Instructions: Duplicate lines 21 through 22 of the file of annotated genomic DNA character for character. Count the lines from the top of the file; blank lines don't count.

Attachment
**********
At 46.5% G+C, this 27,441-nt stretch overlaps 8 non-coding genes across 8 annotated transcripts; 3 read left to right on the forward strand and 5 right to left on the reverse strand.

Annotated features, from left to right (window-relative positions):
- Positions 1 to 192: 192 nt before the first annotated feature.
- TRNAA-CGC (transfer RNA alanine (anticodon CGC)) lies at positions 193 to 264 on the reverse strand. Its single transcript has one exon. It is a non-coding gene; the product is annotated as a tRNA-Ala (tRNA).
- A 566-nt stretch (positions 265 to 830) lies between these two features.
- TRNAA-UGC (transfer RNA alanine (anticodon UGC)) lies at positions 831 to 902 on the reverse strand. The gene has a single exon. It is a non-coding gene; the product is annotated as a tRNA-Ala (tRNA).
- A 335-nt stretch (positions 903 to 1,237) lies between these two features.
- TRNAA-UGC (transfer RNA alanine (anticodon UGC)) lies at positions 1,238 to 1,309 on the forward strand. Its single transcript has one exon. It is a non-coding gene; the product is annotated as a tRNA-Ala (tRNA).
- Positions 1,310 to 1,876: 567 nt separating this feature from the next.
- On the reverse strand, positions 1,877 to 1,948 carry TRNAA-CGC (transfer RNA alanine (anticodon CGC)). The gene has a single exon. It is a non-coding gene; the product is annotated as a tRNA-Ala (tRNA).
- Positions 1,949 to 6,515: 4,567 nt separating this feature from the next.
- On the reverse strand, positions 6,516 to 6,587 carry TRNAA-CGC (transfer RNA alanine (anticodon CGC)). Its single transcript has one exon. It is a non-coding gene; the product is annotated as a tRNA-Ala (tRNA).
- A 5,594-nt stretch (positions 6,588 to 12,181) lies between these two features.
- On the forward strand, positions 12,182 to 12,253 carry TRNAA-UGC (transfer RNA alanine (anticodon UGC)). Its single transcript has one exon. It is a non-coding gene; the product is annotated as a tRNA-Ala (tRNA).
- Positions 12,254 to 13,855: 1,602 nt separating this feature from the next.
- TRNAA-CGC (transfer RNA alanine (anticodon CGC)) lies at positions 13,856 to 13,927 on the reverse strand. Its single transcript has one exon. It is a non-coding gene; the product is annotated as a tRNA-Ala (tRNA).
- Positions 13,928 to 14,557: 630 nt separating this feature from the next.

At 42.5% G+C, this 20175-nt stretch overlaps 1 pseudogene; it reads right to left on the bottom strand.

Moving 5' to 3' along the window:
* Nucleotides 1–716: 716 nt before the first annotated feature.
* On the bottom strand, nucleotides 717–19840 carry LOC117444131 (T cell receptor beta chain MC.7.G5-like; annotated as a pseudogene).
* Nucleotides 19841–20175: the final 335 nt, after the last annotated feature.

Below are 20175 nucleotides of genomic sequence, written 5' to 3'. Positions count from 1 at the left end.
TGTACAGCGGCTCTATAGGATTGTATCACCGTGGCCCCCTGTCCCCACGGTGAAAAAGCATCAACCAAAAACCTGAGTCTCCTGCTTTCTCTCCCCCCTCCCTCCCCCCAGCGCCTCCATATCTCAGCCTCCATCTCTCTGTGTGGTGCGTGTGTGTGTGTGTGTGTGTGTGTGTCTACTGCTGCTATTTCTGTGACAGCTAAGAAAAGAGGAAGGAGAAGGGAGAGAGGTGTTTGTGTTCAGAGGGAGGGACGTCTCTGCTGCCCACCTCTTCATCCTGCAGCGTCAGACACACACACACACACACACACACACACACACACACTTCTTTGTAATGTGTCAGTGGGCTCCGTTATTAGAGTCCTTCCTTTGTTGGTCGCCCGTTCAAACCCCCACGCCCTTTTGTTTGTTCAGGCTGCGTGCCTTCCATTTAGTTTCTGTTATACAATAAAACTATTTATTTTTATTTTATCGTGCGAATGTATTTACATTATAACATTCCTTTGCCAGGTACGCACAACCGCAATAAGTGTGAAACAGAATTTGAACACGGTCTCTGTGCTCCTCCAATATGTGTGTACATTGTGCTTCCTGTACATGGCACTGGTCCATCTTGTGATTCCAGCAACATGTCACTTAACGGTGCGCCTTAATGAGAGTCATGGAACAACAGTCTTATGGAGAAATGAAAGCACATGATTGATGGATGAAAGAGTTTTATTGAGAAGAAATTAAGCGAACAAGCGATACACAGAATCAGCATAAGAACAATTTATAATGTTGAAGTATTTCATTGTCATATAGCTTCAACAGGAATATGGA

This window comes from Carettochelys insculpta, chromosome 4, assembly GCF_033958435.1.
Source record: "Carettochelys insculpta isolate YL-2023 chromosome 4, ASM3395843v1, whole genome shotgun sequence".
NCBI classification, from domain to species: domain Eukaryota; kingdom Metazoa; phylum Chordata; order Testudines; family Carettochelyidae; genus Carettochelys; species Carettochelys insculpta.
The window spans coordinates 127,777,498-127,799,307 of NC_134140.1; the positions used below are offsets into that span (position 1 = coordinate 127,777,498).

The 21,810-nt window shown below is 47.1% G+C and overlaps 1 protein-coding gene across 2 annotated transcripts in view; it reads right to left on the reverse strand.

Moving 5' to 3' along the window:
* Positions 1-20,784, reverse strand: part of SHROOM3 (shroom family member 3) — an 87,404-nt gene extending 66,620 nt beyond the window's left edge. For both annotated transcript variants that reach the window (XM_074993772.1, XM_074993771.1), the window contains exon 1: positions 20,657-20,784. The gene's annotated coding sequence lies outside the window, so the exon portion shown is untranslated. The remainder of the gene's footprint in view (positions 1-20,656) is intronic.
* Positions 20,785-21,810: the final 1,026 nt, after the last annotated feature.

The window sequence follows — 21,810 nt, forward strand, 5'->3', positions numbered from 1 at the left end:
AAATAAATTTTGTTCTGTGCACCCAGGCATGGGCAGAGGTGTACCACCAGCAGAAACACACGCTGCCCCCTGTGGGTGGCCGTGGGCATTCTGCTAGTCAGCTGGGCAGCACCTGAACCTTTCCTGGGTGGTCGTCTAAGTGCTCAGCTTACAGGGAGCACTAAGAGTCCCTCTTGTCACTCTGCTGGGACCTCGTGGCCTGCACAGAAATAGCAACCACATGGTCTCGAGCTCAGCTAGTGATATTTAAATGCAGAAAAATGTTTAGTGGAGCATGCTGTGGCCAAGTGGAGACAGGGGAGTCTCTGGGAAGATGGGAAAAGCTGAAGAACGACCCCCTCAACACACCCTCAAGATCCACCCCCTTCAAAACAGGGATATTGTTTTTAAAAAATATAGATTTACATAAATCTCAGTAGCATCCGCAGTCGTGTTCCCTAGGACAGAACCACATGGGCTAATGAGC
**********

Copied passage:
* On the bottom strand, nucleotides 717–19840 carry LOC117444131 (T cell receptor beta chain MC.7.G5-like; annotated as a pseudogene).
* Nucleotides 19841–20175: the final 335 nt, after the last annotated feature.